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Ravens Face World of Questions as 2018 Season Approaches


So, the Ravens completed their exhibition season with no blemishes on their record, a 5-0 mark, making them the only NFL team to win all their preseason games.

Now, before you run out and book plane and hotel reservations for Atlanta, the scene of February’s Super Bowl, consider this fact: The Ravens went unbeaten last exhibition season and the exhibition season before that.

And both of the succeeding regular seasons ended with the Ravens out of the playoffs.

To be sure, last season was a near miss – postseason-wise – as the team was eliminated on a fluke 49-yard touchdown by the Cincinnati Bengals here in Baltimore no less.

Last year’s 9-7 mark was an improvement on recent 8-8 and 5-11 seasons, but, in sports, you’re really only as good as your record – your most recent record – says you are.

Rest assured that if the 2018 season ends the way the 2017 and 2016 seasons did, 2019 will look quite differently with almost certainly a new coach, and most likely, a new starting quarterback.

But after this exhibition season, can anyone, even, head coach John Harbaugh, say what this team will be or what its record will look like?

Nope, and for Harbaugh, who is six years removed from a Super Bowl and who has missed the playoffs four of the last five years, that concept must be frightening.

The Ravens start the season with a variety of questions at a host of positions. Harbaugh can’t afford to wait for those questions to answer themselves or the season, and his job may be lost.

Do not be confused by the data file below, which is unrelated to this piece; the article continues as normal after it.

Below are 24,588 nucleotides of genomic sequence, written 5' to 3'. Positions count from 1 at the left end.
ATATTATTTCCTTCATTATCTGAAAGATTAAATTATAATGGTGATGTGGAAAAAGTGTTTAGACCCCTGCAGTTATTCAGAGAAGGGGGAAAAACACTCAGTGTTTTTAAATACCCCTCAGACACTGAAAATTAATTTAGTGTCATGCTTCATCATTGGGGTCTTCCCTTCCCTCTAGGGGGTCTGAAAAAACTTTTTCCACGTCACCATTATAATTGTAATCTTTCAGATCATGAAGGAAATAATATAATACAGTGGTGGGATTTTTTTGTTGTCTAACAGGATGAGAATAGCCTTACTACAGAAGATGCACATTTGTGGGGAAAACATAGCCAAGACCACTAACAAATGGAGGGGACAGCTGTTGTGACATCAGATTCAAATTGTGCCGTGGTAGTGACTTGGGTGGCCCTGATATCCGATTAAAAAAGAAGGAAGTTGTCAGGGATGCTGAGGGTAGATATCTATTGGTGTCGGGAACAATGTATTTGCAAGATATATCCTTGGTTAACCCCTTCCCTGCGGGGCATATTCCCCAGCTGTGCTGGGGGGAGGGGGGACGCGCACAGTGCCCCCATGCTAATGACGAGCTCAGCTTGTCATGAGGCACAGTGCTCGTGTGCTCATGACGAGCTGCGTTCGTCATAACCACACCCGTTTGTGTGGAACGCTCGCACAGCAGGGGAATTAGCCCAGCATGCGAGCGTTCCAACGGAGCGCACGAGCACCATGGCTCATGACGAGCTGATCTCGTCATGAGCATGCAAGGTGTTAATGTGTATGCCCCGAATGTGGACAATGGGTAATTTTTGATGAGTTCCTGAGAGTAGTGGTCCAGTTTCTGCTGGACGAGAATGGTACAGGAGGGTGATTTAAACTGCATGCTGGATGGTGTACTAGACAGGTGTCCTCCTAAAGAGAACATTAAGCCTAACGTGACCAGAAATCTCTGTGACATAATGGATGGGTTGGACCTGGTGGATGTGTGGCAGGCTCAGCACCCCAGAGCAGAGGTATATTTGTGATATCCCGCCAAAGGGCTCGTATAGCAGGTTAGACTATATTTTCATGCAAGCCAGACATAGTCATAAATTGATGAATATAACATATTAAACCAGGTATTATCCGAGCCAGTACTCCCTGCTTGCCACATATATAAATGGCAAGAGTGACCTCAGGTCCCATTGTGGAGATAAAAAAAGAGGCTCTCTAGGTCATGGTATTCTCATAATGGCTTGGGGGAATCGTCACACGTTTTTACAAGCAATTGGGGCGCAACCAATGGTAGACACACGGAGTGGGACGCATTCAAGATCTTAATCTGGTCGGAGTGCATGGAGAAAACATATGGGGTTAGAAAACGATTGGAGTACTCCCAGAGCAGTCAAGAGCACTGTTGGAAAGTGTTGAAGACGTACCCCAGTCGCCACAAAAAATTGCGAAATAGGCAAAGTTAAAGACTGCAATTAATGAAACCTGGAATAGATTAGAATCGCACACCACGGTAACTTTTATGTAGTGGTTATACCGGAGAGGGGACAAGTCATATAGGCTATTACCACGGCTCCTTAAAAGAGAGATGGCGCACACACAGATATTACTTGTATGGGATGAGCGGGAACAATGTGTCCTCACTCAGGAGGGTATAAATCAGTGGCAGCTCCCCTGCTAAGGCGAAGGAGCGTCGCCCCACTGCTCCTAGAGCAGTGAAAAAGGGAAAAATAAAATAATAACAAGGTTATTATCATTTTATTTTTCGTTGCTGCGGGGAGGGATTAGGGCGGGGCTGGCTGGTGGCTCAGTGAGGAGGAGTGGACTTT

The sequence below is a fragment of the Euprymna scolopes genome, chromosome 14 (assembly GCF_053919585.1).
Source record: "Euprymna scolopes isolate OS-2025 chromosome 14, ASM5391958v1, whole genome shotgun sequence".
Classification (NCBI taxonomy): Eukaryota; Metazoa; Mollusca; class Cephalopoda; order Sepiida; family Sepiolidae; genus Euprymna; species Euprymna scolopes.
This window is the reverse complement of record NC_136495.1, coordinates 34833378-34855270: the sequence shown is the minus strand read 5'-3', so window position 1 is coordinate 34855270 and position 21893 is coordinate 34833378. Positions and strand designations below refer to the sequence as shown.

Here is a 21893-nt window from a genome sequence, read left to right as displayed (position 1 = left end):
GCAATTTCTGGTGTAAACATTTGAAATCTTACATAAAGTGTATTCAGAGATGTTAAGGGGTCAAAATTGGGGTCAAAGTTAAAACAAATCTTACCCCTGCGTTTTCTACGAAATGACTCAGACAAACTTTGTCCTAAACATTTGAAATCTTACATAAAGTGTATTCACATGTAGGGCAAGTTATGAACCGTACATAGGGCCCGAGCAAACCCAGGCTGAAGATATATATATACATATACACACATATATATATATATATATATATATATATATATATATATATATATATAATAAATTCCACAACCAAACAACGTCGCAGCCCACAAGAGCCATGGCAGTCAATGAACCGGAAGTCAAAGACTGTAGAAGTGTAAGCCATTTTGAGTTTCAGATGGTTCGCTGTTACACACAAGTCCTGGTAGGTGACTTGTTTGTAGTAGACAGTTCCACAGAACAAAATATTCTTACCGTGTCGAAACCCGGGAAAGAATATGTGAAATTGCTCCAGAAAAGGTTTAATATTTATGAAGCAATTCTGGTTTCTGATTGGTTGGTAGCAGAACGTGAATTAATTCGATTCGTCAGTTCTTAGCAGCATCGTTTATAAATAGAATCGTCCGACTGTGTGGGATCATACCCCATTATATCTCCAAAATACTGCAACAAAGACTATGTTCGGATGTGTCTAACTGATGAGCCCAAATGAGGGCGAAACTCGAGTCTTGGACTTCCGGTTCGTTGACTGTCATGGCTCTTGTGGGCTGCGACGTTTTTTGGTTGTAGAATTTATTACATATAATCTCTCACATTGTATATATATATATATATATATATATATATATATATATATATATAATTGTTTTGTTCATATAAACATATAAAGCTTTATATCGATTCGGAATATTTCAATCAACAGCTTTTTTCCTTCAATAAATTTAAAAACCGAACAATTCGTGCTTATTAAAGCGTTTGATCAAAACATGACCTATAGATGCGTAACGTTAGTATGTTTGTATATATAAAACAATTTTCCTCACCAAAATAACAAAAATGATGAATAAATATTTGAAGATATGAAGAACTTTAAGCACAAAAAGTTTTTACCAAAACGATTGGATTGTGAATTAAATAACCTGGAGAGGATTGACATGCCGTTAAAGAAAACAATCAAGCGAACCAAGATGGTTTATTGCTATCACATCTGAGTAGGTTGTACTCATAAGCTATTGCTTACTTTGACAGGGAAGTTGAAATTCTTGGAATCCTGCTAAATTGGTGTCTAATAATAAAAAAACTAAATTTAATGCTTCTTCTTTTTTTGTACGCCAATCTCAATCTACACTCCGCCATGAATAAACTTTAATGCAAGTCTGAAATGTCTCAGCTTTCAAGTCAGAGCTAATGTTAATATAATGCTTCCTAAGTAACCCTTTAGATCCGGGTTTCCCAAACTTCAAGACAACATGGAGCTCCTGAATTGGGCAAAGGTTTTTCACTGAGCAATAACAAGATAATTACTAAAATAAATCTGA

The defense appears to be as stalwart as ever, though its spiritual leader, Terrell Suggs will be 36 midway through the season and is entering his 16th NFL season.

Suggs is coming off a Pro Bowl season last year and claims not to be considering retirement. But the Baltimore brain trust has to have some Plan B in case Suggs isn’t the same guy he was last year.

And the team’s best defender, cornerback Jimmy Smith,will miss the first four games of the season serving a league-mandated suspension. Not the most comforting way to start a new year.

But the defense is a bastion of calm, compared to the offense, which is full of question marks.

The receiving corps is wildly untested. Michael Crabtree, the former Raider and 49er, didn’t light the world on fire in the Bay Area, but he will be the leader of this group.

Meanwhile, the offensive line was deemed so untrustworthy that it appeared the coaching staff limited the times quarterback Joe Flacco played behind them for fear of getting him hurt before Sept. 9’s opener against Buffalo.

And that brings us to Flacco and the quarterbacks. When last we saw the laconic Flacco, he was having a rather inconsistent 2017 season. He is expected to return at the starter this season, but the Ravens are planning for a Joe-less future.

That was the point of using a first round pick to take a former Heisman Trophy winner, Louisville’s Lamar Jackson. Jackson needs seasoning, but he appears to be Baltimore’s next starter.

If that happens before 2019, then forget Super Bowl tickets. You can book John Harbaugh and Joe Flacco tickets out of town.

And that’s how I see it for this week.

Milton Kent hosted the weekly commentary Sports at Large from its creation in 2002 to its finale in July 2013. He has written about sports locally and nationally since 1988, covering the Baltimore Orioles, University of Maryland men's basketball, women's basketball and football, the Washington Wizards, the NBA, men's and women's college basketball and sports media for the Baltimore Sun and AOL Fanhouse. He has covered the World Series, the American and National League Championship Series, the NFL playoffs, the NBA Finals and 17 NCAA men's and women's Final Fours. He currently teaches journalism at Morgan State University.